The team who delivered the construction of the main sporting venues and infrastructure on the Olympic Park achieved an exemplary health and safety record, thanks to the efforts of the companies involved. Our parent company, Atkins, was key to this achievement.
Health and Safety Executive (HSE) and the Institution of Civil Engineers (ICE) issued a report London 2012: The Construction (Design and Management) Regulations 2007: dutyholder roles and impact. Their study researched the extent to which CDM helped or hindered the construction of London 2012 by reviewing how CDM duties were put into practice.
The study concluded that CDM 2007 had been extended and implemented successfully. In particular:
- The Client (ODA/CLM) had a significant impact on health and safety.
- Early and ongoing planning, coordination and Contractor involvement were crucial.
- Principal Contractors shared ideas and lessons learned.
- Worker engagement helped to motivate the workforce and get key messages across.
- When compared with the wider construction industry, London 2012 scored significantly higher in 27 of the 39 Influence Network factors.
Lessons applicable elsewhere in construction include:
- Clients taking the leadership role.
- Engaging workers.
- Initiatives to improve health and safety culture.
- Allowing and encouraging workers to report ‘unsafe’ activities.
- Integrating teams of Designers, Contractors and CDM Coordinators early and often.
- Focusing on getting the right competences in individuals and organisations.
- Forums for sharing knowledge between organisations and sharing office facilities were more appropriate for other large programmes.
Also in the news, HSE plans to consult publicly on revised CDM regulations in early 2013. The Construction Industry Advisory Committee's June 2012 paper Update on the Construction (Design and Management) Regulations 2007 confirms that any new regulatory package will come into force in April 2014 at the earliest.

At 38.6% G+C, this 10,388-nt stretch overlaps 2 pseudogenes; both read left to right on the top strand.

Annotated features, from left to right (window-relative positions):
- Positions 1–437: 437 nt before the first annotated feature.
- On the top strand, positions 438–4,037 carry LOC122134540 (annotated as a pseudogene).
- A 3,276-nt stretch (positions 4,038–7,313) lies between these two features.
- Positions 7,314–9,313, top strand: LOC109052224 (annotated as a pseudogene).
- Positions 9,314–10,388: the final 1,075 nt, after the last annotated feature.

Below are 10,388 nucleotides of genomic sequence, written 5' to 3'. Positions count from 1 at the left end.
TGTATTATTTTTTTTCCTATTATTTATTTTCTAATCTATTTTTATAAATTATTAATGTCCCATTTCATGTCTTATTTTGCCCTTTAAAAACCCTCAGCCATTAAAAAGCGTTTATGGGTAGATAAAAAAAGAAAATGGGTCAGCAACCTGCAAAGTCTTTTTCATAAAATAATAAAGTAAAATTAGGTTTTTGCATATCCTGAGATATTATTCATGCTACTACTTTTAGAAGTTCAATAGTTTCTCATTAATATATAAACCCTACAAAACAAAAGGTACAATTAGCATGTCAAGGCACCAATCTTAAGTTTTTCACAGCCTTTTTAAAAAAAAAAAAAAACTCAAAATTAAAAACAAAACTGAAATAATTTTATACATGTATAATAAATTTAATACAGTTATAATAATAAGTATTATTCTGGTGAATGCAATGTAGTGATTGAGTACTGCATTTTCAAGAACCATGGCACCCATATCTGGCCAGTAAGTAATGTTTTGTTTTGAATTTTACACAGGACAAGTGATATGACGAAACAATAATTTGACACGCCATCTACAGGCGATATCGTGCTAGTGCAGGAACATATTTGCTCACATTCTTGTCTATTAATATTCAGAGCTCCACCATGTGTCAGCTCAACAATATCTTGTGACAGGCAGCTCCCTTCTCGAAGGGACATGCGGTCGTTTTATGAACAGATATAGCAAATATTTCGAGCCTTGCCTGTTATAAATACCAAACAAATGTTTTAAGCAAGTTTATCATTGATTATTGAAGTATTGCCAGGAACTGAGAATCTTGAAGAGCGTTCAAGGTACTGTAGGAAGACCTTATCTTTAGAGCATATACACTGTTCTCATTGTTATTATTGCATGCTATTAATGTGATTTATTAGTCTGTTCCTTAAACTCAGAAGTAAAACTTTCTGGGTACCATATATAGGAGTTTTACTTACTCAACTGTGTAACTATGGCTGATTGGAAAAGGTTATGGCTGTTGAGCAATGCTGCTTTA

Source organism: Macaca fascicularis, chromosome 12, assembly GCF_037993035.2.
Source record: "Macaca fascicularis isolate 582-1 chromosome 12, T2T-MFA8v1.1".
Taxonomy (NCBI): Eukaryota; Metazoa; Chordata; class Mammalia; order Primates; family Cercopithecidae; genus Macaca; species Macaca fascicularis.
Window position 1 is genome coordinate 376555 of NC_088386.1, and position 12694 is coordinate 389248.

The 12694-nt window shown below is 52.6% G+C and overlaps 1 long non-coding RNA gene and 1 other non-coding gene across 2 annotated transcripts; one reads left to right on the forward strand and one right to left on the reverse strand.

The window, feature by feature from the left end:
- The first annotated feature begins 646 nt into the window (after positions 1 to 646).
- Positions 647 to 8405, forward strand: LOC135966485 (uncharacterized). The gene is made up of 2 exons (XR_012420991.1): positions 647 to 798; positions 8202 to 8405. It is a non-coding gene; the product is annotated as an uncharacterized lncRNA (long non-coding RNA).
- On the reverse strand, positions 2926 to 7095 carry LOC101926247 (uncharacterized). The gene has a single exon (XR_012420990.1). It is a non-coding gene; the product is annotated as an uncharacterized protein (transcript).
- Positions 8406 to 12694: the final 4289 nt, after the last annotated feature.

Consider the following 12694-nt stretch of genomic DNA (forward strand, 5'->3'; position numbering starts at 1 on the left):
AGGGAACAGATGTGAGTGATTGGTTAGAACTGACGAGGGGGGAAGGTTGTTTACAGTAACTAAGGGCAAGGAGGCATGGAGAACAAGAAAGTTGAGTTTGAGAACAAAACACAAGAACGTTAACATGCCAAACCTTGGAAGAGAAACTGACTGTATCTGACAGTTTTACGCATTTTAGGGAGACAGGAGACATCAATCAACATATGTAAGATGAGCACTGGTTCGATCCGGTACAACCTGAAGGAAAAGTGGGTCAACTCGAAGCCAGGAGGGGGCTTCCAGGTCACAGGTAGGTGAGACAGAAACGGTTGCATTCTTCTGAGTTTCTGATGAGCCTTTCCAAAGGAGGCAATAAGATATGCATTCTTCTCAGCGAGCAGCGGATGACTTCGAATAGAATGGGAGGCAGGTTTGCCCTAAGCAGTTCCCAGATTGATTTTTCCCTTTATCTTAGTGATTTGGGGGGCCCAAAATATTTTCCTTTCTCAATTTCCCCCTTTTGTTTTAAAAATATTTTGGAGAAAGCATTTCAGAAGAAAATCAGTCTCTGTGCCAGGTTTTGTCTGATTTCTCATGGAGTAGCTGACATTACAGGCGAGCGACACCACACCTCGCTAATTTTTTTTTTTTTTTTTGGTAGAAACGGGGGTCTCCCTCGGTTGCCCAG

In the report, Philip White, Chief Inspector of Construction, claims that the larger, more structured part of the industry has significantly improved health and safety over the last 10 years. He states that, increasingly, the motivation for achieving high standards of health and safety is through best practice and continuous improvement, rather than by regulation. He describes a two tier industry, still challenged to provide effective and accessible regulation for smaller construction sites. The evidence indicates CDM 2007 is poorly understood and applied on the smallest construction sites, with accordingly inappropriate or low compliance rates.
In what the Institution for Construction Safety (ICS) describes as a ‘mood for change’, White also confirms that the HSE plans to bring the CDM Regulations in line with the corresponding 20-page EU Temporary Or Mobile Construction Sites Directive.
On our own projects, Faithful+Gould’s CDM services help clients navigate the complexities of CDM compliance. We have a nationwide network of experienced and qualified safety professionals. Our CDM expertise complements our services in health and safety training, premises compliance assessments, construction site auditing, advice to contractors, safe systems of work, and site waste management planning.